"It Takes Only a Handful of Nukes to Deter an Enemy."
Wrong. Advocates of further cuts argue that a secure second-strike capability -- the ability to absorb an attack and retain enough nuclear warheads to launch a devastating response -- is sufficient for nuclear deterrence. Although "secure" and "devastating" are imprecise terms, many analysts would say that a few dozen submarine-launched ballistic missiles, each with multiple warheads, is plenty because at-sea subs are difficult to target in a first strike and the firepower provided by, say, 200 nuclear weapons is impressive. By their logic, anything more is "overkill" that can be cut with little loss to U.S. security.
Although it is possible that no sane leader would intentionally start a nuclear war with a state that possesses even a small deterrent force, nuclear-armed states still have conflicting interests that can lead to crises. And it turns out that, contrary to widely held assumptions, the nuclear balance of power is critically important to how such disputes are resolved.
Recently, I methodically reviewed the relationship between the size of a country's nuclear arsenal and its security. In a statistical analysis of all nuclear-armed countries from 1945 to 2001, I found that the state with more warheads was only one-third as likely to be challenged militarily by other countries and more than 10 times more likely to prevail in a crisis -- that is, to achieve its basic political goals -- when it was challenged. Moreover, I found that the size of this advantage increased along with the margin of superiority. States with vastly more nukes (95 percent of the two countries' total warheads) were more than 17 times more likely to win. These findings held even after accounting for disparities in conventional military power, political stakes, geographical proximity, type of political system, population, territorial size, history of past disputes, and other factors that could have influenced the outcomes.
When the United States operated from a position of nuclear strength during the Cold War, it stopped the Soviet Union from building a nuclear submarine base in Cuba in 1970 and deterred Moscow from increasing support to its Arab allies in the 1967 and 1973 Arab-Israeli wars. By contrast, when the nuclear balance was less favorable to Washington, it was unable to achieve clear victories in crises against the Soviet Union -- for example, failing to roll back Moscow's 1979 invasion of Afghanistan.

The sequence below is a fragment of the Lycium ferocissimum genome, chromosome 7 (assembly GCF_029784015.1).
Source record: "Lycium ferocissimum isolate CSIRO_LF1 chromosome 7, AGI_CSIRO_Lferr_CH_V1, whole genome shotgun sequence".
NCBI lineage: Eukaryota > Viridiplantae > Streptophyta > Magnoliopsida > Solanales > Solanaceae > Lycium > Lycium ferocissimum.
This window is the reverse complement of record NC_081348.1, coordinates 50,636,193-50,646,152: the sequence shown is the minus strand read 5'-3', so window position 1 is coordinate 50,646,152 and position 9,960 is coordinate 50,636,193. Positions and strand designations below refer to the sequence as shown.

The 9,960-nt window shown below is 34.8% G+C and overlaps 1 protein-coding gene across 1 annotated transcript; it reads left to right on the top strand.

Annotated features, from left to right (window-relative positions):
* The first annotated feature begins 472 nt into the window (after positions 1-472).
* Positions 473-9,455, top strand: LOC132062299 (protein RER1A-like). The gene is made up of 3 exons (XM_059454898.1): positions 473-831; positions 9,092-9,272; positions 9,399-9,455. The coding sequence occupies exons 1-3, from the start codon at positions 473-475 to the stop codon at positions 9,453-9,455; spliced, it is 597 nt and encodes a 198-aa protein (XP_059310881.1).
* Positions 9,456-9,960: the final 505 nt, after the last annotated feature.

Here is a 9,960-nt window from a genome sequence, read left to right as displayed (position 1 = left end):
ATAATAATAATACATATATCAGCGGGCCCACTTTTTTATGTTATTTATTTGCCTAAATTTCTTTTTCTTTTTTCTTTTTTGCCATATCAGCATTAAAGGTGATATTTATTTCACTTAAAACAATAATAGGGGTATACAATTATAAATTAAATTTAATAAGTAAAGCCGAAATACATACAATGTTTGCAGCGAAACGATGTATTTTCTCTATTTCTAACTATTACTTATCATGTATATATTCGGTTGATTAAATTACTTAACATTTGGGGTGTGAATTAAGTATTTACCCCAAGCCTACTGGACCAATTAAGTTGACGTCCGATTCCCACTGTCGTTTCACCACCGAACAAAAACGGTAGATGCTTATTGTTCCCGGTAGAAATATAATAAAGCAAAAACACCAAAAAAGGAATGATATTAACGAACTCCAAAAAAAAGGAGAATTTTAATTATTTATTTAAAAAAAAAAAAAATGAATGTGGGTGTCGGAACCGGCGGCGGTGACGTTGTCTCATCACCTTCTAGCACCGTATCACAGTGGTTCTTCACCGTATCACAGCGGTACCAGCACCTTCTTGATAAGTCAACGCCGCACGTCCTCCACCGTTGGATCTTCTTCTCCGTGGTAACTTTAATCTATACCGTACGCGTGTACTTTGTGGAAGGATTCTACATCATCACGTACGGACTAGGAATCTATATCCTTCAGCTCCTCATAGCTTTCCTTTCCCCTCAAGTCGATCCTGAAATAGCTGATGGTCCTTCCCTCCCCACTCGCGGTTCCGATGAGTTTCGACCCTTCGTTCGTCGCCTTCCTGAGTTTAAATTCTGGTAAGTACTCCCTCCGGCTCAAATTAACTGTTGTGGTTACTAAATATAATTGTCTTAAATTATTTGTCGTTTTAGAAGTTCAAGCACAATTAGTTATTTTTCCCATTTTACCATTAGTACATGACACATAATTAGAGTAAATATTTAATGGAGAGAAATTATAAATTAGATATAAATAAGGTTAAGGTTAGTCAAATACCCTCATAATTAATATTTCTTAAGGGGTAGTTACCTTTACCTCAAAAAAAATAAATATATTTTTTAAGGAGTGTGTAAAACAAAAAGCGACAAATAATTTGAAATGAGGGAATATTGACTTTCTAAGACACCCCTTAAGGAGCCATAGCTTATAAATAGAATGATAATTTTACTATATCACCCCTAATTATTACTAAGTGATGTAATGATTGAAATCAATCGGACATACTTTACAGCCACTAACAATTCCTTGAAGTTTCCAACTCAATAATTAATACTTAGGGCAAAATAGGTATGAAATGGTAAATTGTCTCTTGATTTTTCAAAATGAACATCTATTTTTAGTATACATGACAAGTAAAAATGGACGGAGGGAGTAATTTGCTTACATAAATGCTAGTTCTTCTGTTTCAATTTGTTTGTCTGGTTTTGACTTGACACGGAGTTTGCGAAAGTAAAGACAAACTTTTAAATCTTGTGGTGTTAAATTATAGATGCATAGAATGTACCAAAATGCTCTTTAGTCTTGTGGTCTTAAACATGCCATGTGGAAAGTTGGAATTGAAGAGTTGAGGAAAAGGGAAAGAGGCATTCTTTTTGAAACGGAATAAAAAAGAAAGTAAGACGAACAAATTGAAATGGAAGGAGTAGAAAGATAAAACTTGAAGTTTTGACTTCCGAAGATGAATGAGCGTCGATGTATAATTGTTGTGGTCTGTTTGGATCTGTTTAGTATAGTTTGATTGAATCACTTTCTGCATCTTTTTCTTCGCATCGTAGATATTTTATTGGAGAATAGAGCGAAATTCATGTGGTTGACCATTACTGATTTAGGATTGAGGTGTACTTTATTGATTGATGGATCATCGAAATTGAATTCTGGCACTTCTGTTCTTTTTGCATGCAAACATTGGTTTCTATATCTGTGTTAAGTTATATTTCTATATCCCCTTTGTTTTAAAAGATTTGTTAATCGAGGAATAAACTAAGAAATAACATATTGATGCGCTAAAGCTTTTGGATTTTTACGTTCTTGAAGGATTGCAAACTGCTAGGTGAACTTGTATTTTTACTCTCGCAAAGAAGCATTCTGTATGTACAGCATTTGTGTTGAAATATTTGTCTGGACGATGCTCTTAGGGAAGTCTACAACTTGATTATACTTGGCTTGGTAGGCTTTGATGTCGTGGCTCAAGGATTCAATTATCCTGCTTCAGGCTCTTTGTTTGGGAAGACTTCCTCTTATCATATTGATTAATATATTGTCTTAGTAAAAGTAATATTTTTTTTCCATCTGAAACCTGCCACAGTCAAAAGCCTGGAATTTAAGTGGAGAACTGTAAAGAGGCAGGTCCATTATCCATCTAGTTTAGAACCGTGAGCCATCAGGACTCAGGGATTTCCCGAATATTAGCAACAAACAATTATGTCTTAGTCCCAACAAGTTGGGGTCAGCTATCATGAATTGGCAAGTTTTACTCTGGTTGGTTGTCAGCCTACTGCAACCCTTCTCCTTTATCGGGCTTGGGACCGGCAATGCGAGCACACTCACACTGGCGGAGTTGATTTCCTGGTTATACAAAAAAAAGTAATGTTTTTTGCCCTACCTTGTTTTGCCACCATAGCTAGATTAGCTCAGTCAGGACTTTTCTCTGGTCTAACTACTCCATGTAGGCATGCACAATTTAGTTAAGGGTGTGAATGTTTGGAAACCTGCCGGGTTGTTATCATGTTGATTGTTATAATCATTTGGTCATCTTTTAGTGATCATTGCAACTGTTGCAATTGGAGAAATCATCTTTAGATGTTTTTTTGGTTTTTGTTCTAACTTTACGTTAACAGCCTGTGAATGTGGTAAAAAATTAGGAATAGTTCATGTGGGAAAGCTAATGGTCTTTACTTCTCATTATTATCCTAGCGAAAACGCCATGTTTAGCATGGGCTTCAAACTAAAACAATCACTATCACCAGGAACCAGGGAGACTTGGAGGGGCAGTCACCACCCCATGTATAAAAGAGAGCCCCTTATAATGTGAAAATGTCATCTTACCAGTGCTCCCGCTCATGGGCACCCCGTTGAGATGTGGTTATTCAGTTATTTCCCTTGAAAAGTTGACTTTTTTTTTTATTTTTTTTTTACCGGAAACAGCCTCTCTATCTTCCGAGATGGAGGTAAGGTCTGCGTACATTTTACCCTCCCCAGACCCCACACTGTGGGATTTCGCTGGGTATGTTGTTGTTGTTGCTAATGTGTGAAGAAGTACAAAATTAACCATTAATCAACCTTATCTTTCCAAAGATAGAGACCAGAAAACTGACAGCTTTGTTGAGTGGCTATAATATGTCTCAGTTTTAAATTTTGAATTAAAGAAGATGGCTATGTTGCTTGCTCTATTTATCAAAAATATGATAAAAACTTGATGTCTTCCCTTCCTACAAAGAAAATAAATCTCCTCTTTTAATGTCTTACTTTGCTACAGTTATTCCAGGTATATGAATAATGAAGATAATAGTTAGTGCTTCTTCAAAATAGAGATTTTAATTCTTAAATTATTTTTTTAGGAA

In addition, qualitative evidence from the past 70 years shows that leaders pay close attention to the nuclear balance of power, that they believe superiority enhances their position, and that a nuclear advantage often translates into a geopolitical advantage. During the Cuban missile crisis, American nuclear superiority helped compel Moscow to withdraw its missiles from the island. As Gen. Maxwell Taylor, then chairman of the Joint Chiefs of Staff, wrote in a memo to Defense Secretary Robert McNamara, "We have the strategic advantage in our general war capabilities.… This is no time to run scared." Similarly, Secretary of State Dean Rusk argued, "One thing Mr. Khrushchev may have in mind is that he knows that we have a substantial nuclear superiority, but he also knows that we don't really live under fear of his nuclear weapons to the extent that he has to live under fear of ours."
We see similar patterns in South Asia. When asked years later why Pakistan ultimately withdrew its forces from Indian Kashmir during the 1999 Kargil crisis, former Indian Defense Minister George Fernandes cited his country's nuclear superiority. In the event of a nuclear exchange, he said, "We may have lost a part of our population … [but] Pakistan may have been completely wiped out."
This may sound crazy. To most people, "But you should see the other guy" would be scant consolation for losing perhaps millions of one's fellow citizens. But the truth is that nuclear war might well be more devastating for one country than for the other, even if both sides can inflict "unacceptable" damage. As Cold War nuclear strategist Herman Kahn wrote, "Few people differentiate between having 10 million dead, 50 million dead, or 100 million dead. It all seems too horrible. However, it does not take much imagination to see that there is a difference."
This is not to argue that leaders of countries with bigger arsenals believe they can fight and win nuclear wars. The logic is more subtle. Nuclear states coerce each other through brinkmanship. They heighten crises, raising the risk of nuclear war until one side backs down and the other gets its way. At each stage of the crisis, leaders make gut-wrenching calculations about whether to escalate, thereby risking a catastrophic nuclear war, or to submit, throwing an important geopolitical victory to their opponent. If the costs of nuclear war are higher for one state than another, then giving in will always look more attractive to leaders in the inferior position -- whatever payoff they might get from escalating would always be offset by a higher potential cost. So, on average, we should expect that leaders with fewer nukes at their disposal will be more likely to cave during a crisis. And this is exactly what the data show.
Competition between nuclear powers is like a game of chicken, and in a game of chicken, we should expect the smaller car to swerve first, even if a crash would be disastrous for both. The United States has always driven a Hummer, but it is trading it in for a Prius, even though games of chicken are likely for decades to come. Rather than cutting its forces, the United States should, as President John F. Kennedy promised, maintain a nuclear arsenal "second to none."
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